You don’t need a fancy yogurt maker or special secret cultures to make yogurt at home cheaply and safely in your slow cooker — just an accurate thermometer and some patience.
Things You'll Need
Wash all the tools you’re going to use. Boil a large pot of water and submerge your equipment and jars to disinfect it. (The only bacteria you want to grow are the tasty kinds that make yogurt.) Remove the tools from the water and set them on a clean surface to dry.
Heat the milk in double boiler; you can just put it in a bowl or pot inside a larger pot of boiling water. Bring the milk up to 185 – 190 degrees F., until it begins to get frothy at the edges, but do not boil it. Check the temperature with a thermometer to ensure accuracy.
Remove the milk from the heat and start cooling it to 125 F. You can simply wait for it to cool, or place the pot with the milk in a sink of cool water and stir it to speed up the process. Again, check the temperature with a thermometer.
Pour the leftover water from the double boiler into the slow cooker; set the heat to 125 if you have a temperature control, otherwise set the heat to “Low.” Add cool water or ice cubes until you reach the desired temperature, checking it with the thermometer. Any warmer than 130 F. will kill the bacteria, and cold water will stop it from growing so you to maintain a water bath of 110 – 125 F. If you are unsure about your thermometer, err on the cool side — it will just take a little longer.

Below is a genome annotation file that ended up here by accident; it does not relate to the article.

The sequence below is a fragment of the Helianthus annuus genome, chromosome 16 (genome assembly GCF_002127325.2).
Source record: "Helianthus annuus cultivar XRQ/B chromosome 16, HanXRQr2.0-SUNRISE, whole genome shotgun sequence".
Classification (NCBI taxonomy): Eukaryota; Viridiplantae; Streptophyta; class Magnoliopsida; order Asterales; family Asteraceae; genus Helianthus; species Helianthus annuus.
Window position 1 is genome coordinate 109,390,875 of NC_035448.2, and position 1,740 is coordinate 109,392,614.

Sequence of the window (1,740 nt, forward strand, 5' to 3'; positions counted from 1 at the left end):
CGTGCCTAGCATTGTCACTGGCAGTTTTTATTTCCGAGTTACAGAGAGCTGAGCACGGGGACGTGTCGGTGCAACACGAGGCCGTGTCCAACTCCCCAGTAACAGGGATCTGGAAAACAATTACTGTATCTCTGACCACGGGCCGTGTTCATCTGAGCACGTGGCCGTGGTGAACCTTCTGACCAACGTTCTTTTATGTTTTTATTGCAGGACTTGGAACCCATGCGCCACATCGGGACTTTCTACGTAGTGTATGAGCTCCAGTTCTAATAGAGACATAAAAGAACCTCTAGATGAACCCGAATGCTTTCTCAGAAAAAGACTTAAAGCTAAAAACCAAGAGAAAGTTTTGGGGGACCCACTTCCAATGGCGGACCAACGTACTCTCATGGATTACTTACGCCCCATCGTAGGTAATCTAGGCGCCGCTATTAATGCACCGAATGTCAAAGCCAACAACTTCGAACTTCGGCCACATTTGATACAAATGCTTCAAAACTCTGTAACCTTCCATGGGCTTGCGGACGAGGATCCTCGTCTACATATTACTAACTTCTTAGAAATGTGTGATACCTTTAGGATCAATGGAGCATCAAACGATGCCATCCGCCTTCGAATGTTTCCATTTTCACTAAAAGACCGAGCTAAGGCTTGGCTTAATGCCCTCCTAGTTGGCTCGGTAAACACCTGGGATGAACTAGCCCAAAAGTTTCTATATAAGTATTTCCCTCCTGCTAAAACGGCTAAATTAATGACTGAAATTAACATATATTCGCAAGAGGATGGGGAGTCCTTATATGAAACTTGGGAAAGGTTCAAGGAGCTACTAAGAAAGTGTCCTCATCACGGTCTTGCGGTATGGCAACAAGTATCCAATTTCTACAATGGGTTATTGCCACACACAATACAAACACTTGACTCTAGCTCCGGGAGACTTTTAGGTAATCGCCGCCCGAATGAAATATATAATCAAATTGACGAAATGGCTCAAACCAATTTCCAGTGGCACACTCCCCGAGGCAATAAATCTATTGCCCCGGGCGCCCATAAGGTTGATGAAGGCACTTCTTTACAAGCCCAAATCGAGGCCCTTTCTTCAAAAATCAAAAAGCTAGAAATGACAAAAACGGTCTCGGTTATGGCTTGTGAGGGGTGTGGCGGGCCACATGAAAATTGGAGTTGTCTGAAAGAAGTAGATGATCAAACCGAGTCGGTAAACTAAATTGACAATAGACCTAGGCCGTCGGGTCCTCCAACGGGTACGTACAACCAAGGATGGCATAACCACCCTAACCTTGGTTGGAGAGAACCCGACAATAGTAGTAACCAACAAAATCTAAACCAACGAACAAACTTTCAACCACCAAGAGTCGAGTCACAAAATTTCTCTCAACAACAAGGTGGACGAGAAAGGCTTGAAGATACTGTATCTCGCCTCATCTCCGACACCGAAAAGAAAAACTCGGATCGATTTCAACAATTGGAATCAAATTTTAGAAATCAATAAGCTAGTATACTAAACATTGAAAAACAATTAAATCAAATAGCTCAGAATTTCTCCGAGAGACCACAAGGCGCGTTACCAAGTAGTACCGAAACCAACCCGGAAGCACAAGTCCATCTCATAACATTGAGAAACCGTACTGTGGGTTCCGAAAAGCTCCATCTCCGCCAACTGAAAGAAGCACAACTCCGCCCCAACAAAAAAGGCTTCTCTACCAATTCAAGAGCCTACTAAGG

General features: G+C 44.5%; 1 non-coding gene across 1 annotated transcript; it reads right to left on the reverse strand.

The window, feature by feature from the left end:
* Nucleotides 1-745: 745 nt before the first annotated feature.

Split the milk between the containers (or jars) and add two good tablespoons of yogurt to each. Stir and cover each container tightly.
Place the closed jars with the yogurt-milk mixture in the warm water in your slow cooker and cover to preserve the heat. At this point you can turn it off and ignore it for about 8 hours, or leave the heat on “Low” if your slow cooker can maintain a steady temperature of 115 to 125 F. for about 3 hours.
Uncover the slow cooker, open the lid of one of the yogurt containers and tilt it to the side. If the yogurt is solid and a bit jiggly it’s done; if it’s runny it needs another hour or so. When the yogurt is done, remove it from the slow cooker and refrigerate.
Experiment with the incubation times; shorter time will yield milder, looser yogurt and longer in tarter, solid yogurt.
The yogurt will keep for a week or two. Reserve a few spoonfuls to make another batch and you’ll never have to buy yogurt again.